Sen. Claire McCaskill (D-Mo.) lit into some her Republican colleagues on Thursday for writing legislation that would repeal the Affordable Care Act behind closed doors and without formal hearings in order to rush a floor vote and pass legislation along party lines.

“We have no idea what’s being proposed,” McCaskill said. “There’s a group of guys in a back room somewhere that are making these decisions. … We’re not even gonna have a hearing on a bill that impacts one-sixth of our economy. We’re not gonna have an opportunity to offer a single amendment.”

McCaskill happens to be right. Ripping the guts out of the Affordable Care Act, commonly known as Obamacare, and putting a new coverage system in place would be every bit as consequential as she described. Health care really does account for one-sixth of the U.S. economy.

And if the new health care legislation ends up looking like the American Health Care Act, the Republican bill that the House of Representatives passed in early May, it could easily affect health insurance arrangements for the majority of Americans ― most obviously, by depriving 23 million people of coverage altogether, according to projections by the Congressional Budget Office. 

When the House passed its bill, rushing so quickly that it couldn’t even wait for the CBO to issue its final analysis, Republican senators swore that they would do things differently. But the process in the Senate looks more and more familiar. Neither of the two committees with jurisdiction over the bill, the Finance Committee and the Health, Education, Labor and Pensions (HELP) Committee, have held hearings on the legislation’s details ― and, as of now, neither committee is planning to do so.

Instead, according to both printed accounts and lobbyists who have spoken to HuffPost, McConnell and his allies are working quietly to stitch together a majority coalition, or something close to it, in hopes of bringing a bill directly to the floor for a vote. Republicans might keep their word about waiting for an updated CBO score, but, once they have it, they’ll likely keep the debate short.

McConnell has absorbed the most important political lesson from the GOP’s House effort ― namely, that the American Health Care Act is wildly unpopular. The more the public knows about it, the less it seems to like it.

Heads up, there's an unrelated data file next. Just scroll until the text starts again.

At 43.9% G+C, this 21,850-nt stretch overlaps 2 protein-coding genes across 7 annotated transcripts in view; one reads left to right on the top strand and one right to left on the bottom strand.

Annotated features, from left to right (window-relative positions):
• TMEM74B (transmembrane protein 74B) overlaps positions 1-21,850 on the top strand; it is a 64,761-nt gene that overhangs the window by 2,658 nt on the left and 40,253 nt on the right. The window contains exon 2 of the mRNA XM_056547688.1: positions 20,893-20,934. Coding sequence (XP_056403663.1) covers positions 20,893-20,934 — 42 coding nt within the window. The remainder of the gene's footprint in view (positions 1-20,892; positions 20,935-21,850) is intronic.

Democratic leaders, including the ranking members on the Finance and HELP committees ― Sen. Ron Wyden (D-Ore.) and Sen. Patty Murray (D-Wash.) ― have sent letters calling for a more deliberative process. But they lack the power to enforce their will.

As those two senators know well, and as McCaskill pointed out on Thursday, Democrats went about writing health legislation very differently eight years ago.

Here’s a summary from HuffPost a few months ago detailing the deliberation involved in creating Obamacare:

The process that first produced Obamacare in 2009 and 2010 unfolded a bit differently. It featured its share of backroom deals and at least one big vow that Democrats would break. (“If you like your health care plan, you can keep it.”) But it also featured more than a year of public deliberation, including upwards of 130 hearings across the five committees, according to a tally that Democratic staffers compiled at the time.  

Many of these hearings included testimony from both liberal and conservative experts, with opportunities for tough questions by both parties. And that followed a presidential campaign in which the Democratic candidates, including the eventual nominee and future president, coalesced quickly around a model for reform and spent their time litigating their relatively narrow disputes in detail. 

In case it’s not self-evident, McConnell’s decision to avoid this kind of process has nothing to do with making good policy. However tedious hearings may seem, they offer a chance for outsiders ― the media, the experts and eventually, the public ― to learn about legislation and develop opinions about it.

And that’s what happened in 2009 and 2010 ― even if lawmakers ended up talking too much about some fake issues (like “death panels”) and not enough about some real ones (like how new regulations would affect existing insurance plans). The process gave everybody a long time to contemplate reform and what it would mean.

But McConnell has absorbed the most important political lesson from the GOP’s House effort ― namely, that the American Health Care Act is wildly unpopular. The more the public knows about it, the less it seems to like it.

It was only after the bill appeared to fail in the House, and attention turned elsewhere, that Republican leaders were able to modify it and put together the votes they needed for passage ― and then stage a vote before opposition could mobilize all over again. 

By avoiding public scrutiny for as long as possible, and keeping the final debate brief, McConnell is trying to pull off a similar feat in his chamber. 

The question now is whether he’ll get away with it.

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